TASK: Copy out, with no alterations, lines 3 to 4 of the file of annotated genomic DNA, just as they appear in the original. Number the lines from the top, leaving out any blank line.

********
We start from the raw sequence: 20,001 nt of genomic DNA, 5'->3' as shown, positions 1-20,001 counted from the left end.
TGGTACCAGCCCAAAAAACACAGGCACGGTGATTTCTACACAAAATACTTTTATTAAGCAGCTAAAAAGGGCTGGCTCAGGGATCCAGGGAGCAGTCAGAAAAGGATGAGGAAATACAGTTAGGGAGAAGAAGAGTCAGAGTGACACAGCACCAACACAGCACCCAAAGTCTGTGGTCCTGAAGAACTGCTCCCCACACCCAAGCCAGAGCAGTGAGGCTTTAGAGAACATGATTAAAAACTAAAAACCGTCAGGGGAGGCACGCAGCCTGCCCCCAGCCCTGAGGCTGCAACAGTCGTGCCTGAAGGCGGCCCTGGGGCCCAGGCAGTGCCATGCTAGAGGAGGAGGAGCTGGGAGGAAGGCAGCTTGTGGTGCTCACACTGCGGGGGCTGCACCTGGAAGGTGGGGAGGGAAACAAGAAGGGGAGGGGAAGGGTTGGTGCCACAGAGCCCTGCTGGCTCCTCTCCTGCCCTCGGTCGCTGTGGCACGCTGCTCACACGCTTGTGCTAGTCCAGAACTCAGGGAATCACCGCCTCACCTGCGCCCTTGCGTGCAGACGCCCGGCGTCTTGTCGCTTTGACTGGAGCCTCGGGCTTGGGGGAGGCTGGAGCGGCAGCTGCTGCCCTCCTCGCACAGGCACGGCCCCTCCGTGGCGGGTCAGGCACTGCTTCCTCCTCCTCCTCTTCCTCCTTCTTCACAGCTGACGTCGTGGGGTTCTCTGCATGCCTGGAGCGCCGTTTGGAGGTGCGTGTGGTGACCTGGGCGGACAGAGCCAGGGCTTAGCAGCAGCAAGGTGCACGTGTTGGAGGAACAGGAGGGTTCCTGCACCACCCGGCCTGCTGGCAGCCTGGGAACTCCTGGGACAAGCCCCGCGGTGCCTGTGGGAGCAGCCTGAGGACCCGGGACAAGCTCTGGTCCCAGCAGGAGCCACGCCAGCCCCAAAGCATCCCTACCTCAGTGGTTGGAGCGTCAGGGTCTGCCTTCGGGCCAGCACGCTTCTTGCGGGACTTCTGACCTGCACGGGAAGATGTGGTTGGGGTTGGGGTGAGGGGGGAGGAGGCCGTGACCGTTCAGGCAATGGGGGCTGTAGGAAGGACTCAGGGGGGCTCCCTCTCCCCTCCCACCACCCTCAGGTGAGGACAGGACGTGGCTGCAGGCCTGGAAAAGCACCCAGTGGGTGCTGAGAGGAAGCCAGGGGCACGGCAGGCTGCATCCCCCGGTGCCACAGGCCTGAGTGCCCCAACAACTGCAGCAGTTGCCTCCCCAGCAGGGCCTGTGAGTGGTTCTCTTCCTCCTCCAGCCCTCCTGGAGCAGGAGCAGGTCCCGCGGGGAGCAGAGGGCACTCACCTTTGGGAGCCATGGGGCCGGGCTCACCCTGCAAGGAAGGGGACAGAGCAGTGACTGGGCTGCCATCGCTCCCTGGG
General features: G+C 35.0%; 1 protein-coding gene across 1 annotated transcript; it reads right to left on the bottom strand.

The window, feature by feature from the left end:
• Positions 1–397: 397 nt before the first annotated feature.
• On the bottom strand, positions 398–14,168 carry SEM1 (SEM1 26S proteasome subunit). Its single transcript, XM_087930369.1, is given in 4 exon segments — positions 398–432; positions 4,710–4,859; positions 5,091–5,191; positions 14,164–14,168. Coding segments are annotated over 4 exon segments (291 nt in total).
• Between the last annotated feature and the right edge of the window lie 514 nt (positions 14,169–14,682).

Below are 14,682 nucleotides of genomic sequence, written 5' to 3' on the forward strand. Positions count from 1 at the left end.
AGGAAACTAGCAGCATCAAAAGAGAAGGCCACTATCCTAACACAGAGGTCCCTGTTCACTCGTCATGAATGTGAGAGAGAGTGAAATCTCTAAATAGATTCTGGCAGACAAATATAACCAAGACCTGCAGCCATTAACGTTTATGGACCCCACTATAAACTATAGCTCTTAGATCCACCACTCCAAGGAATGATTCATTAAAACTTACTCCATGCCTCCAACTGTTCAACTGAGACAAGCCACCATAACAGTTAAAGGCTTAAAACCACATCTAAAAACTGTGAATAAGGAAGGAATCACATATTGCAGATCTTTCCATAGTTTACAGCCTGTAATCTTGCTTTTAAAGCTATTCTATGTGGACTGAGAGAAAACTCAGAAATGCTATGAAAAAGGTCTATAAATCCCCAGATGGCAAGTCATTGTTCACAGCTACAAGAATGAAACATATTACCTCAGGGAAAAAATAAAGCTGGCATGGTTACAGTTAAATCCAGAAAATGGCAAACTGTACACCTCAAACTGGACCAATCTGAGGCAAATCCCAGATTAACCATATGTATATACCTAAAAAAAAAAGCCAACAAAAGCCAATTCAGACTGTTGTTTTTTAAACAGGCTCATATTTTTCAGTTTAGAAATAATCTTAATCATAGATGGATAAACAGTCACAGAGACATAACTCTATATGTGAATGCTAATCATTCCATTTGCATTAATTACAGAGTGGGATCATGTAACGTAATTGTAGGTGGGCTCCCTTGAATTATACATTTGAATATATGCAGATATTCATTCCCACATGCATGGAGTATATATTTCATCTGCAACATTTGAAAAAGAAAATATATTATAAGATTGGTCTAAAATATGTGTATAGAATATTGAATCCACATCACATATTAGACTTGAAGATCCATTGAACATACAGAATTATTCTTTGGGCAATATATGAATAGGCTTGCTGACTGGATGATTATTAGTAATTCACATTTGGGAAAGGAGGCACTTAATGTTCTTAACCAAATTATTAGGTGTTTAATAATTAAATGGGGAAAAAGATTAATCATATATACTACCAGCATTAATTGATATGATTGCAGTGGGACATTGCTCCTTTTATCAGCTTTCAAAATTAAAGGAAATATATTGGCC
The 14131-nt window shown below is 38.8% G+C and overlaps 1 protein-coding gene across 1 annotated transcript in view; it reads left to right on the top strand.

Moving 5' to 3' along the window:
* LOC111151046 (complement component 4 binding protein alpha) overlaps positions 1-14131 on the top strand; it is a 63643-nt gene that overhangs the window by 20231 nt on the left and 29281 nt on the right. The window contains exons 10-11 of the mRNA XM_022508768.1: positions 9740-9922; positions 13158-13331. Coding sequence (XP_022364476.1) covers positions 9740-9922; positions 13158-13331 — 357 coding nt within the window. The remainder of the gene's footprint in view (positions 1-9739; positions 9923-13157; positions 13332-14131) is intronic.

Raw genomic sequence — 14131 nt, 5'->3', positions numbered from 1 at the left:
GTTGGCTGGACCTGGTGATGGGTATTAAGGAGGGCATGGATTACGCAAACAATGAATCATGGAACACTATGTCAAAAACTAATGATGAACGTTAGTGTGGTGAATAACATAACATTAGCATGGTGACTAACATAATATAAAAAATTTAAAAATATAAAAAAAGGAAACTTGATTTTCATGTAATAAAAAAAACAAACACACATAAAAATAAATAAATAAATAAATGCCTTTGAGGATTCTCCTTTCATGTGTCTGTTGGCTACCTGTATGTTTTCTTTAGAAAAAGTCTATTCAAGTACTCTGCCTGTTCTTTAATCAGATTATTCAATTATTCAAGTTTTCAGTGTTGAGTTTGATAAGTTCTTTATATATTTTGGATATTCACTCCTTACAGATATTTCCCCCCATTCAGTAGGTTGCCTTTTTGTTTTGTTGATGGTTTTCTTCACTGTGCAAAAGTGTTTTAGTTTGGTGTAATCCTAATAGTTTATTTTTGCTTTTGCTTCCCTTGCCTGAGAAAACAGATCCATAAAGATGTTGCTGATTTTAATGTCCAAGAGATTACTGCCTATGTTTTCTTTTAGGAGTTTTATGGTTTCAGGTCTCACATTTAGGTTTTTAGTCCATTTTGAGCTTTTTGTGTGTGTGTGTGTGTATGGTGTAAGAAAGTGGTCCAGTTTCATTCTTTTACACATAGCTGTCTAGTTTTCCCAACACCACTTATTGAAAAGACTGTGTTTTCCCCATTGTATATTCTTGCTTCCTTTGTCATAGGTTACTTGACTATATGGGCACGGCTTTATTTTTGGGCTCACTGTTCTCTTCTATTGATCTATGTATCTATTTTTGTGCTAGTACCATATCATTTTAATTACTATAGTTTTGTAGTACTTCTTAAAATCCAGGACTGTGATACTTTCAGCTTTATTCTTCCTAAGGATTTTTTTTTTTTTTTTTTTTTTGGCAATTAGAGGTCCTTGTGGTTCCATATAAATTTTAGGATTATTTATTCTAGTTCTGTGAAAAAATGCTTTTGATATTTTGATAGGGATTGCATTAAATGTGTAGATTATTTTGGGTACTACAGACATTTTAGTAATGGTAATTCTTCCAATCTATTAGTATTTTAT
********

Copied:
General features: G+C 35.0%; 1 protein-coding gene across 1 annotated transcript; it reads right to left on the bottom strand.

The window, feature by feature from the left end: